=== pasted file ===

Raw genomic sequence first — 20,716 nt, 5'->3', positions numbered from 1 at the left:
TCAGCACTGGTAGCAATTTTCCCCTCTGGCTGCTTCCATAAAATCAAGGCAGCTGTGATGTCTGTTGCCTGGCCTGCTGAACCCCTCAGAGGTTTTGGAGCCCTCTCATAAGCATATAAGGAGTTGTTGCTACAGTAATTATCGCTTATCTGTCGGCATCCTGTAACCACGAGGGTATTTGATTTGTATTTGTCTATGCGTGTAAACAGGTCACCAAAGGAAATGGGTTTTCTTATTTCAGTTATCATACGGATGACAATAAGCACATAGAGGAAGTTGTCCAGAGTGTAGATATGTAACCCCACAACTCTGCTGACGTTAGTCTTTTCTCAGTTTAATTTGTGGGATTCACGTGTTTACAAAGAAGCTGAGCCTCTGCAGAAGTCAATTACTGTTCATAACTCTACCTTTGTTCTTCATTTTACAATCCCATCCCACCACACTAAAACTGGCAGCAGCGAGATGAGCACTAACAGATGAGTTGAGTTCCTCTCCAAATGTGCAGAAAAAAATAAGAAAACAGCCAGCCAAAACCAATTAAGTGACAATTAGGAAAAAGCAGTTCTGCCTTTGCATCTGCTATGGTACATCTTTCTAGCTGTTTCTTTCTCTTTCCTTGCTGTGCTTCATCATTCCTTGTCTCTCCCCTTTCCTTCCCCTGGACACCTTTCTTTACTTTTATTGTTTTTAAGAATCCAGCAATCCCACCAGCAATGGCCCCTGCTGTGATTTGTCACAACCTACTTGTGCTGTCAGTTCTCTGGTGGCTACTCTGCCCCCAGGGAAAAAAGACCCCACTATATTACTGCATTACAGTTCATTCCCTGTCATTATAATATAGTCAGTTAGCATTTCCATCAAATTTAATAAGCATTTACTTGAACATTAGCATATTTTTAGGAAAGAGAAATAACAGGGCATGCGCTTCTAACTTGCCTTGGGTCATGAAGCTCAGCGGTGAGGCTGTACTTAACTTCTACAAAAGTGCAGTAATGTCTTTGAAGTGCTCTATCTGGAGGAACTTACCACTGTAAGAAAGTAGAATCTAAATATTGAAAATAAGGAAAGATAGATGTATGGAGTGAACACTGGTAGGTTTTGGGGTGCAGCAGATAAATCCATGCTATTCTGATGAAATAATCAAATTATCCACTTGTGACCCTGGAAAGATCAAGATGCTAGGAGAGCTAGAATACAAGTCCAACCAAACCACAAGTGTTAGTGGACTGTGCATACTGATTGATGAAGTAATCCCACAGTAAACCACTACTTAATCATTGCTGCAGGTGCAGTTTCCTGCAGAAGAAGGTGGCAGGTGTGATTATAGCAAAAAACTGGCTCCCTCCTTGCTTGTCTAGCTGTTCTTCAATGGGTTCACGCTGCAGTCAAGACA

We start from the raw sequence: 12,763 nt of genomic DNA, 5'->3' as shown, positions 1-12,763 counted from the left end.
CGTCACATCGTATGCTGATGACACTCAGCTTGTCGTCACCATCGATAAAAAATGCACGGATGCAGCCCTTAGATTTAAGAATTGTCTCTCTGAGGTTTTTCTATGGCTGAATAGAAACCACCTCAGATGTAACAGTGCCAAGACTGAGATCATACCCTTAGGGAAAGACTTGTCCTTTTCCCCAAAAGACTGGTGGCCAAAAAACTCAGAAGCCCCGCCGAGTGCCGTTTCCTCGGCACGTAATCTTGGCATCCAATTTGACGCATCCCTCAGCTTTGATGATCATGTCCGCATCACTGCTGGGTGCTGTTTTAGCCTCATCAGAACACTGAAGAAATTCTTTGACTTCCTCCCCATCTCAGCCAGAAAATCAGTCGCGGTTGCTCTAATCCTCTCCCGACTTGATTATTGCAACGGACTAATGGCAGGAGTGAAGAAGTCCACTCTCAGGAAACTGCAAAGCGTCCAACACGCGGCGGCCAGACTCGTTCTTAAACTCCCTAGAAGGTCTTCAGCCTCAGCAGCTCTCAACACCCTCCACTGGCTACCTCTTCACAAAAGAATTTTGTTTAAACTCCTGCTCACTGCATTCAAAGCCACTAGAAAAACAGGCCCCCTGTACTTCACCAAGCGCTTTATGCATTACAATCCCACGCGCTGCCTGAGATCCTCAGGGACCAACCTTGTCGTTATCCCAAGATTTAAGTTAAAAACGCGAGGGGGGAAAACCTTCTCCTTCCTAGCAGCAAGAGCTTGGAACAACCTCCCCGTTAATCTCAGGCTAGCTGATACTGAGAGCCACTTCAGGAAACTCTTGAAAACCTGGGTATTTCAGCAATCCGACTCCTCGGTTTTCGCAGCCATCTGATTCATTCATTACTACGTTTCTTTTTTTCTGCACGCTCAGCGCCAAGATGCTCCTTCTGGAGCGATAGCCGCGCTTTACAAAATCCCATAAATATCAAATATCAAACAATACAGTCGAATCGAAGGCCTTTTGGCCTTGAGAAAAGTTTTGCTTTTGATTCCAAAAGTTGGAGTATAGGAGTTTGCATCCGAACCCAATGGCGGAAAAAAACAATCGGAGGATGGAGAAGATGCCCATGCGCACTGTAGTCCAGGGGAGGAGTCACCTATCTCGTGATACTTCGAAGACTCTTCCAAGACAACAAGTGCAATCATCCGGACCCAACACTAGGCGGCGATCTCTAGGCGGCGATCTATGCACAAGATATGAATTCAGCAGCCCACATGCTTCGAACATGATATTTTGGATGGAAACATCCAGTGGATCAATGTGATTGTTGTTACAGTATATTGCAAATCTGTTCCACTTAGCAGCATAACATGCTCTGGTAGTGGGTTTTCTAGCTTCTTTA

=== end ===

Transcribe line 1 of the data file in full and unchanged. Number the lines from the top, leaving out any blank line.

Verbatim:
Raw genomic sequence first — 20,716 nt, 5'->3', positions numbered from 1 at the left: